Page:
Thessaloniki is both ancient and modern, Eastern and Western, youthful and old-fashioned, sparkling and run-down, sleepy and restless, and full of creative energy that spawns new ideas. It only takes a long walk from its waterfront up to the picturesque district of Ano Poli, the oldest part of the city, to discover just how much the city has to offer. Here, you’ll encounter Roman-era monuments, Byzantine churches, beautifully restored Eclectic-style buildings, little neighborhood shops, and shopping arcades that time seems to have forgotten, as well as shiny new coffee shops and luxury boutique hotels. There is something for everyone here.

 

As the nights draw in, October is a fabulous time to visit Thessaloniki, enabling visitors to enjoy crowd-free walks around the city and explore its many museums, restaurants, and historical sites. 

For our guide to Thessaloniki’s most famous landmarks, click here.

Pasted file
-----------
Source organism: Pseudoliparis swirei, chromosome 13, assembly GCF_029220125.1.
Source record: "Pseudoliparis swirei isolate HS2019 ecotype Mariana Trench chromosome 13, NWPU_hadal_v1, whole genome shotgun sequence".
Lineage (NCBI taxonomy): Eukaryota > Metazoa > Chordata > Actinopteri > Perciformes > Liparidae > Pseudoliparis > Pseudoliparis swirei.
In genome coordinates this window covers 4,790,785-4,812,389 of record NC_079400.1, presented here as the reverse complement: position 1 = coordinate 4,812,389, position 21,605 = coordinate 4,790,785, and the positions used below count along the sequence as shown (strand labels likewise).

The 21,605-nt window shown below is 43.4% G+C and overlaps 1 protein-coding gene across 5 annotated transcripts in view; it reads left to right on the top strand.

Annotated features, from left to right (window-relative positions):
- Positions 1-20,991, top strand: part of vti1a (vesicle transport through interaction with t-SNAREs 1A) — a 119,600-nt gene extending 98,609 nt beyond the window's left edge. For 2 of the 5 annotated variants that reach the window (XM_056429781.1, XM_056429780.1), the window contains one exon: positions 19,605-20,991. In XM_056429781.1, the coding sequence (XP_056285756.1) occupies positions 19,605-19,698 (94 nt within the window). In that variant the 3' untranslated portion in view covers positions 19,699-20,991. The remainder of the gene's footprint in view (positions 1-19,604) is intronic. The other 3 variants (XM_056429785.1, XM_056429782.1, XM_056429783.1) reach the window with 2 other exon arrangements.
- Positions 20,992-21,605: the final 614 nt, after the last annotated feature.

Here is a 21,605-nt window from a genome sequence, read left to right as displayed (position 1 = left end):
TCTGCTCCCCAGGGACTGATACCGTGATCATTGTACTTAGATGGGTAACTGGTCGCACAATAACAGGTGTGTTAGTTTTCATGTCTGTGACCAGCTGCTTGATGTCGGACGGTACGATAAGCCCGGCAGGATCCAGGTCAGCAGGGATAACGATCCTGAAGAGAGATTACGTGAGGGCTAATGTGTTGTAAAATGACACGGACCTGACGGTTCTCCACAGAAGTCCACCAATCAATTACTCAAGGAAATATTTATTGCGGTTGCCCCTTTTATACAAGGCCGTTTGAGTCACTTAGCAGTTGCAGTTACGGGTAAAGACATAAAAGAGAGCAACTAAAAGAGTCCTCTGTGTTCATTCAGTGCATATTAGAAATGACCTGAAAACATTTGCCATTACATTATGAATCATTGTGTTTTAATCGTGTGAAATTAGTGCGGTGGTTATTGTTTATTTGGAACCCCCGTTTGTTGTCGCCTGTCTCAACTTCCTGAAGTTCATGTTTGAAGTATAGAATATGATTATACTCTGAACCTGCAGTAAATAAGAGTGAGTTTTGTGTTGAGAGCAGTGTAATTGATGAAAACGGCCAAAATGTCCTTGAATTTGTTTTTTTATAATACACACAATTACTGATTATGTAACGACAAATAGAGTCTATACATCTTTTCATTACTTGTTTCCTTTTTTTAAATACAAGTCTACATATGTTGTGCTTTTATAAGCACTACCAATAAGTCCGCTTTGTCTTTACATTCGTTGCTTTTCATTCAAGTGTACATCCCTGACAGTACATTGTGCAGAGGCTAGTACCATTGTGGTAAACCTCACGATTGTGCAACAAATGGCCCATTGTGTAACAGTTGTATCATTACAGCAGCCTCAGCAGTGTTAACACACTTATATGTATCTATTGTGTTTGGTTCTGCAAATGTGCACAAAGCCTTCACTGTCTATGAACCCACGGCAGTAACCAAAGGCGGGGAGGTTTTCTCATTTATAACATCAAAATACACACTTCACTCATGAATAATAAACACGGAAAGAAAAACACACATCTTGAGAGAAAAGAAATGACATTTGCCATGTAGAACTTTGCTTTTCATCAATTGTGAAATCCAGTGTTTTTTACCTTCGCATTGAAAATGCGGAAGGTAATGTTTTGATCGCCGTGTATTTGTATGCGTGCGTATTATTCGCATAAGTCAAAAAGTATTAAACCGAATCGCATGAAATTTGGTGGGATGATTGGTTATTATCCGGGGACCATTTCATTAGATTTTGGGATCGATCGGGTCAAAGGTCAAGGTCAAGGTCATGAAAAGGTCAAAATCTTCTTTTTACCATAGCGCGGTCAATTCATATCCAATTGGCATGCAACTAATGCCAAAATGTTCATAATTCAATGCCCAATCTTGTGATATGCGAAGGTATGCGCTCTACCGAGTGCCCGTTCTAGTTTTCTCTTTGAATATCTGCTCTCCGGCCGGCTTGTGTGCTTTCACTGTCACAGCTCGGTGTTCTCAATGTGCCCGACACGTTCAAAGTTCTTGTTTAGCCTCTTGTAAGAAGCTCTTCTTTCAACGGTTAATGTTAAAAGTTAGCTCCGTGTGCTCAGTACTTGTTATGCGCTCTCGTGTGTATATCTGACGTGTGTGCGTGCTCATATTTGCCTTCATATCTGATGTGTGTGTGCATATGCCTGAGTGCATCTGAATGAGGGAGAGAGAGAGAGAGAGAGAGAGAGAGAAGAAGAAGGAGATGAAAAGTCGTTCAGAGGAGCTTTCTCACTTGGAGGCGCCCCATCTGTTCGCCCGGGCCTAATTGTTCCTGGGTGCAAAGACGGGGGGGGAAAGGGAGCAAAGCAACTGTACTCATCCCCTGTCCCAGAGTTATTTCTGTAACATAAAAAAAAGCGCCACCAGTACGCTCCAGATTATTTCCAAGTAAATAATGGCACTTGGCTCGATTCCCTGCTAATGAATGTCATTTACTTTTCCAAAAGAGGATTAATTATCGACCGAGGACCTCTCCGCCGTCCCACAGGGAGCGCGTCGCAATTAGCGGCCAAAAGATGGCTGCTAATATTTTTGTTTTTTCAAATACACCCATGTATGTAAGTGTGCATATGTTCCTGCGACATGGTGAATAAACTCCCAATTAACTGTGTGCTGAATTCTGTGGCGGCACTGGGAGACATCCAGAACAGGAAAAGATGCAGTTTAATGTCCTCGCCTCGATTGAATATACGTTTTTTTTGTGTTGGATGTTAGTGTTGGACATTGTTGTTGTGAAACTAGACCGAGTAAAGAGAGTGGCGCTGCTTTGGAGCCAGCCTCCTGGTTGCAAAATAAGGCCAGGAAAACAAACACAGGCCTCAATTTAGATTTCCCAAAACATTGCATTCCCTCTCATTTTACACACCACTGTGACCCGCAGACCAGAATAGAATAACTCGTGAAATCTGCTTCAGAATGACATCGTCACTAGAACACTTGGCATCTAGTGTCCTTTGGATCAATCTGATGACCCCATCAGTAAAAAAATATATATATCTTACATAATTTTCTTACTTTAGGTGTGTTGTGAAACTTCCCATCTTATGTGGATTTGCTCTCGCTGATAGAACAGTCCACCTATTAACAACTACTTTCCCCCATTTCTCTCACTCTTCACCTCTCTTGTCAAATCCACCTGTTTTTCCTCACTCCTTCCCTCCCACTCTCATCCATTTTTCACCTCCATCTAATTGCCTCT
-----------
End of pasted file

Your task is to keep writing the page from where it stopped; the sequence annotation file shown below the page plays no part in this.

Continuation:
Kerkini Lake

Lake Kerkini, just south of the Greek-Bulgarian border, was created in 1932 as an artificial reservoir following the construction of a dam on the Strymon River in the area of the village of Lithotopos, Central Macedonia. Today the lake, and in particular its northern wetlands, has developed into a favorite spot for both migratory and non-migratory birds.

Birdwatchers from abroad visit the area for its protected wetlands and the bird species they attract, including great white pelicans, fish eagles and great black cormorants. The month of October is an especially busy time at the lake, as migratory species fly south for the winter.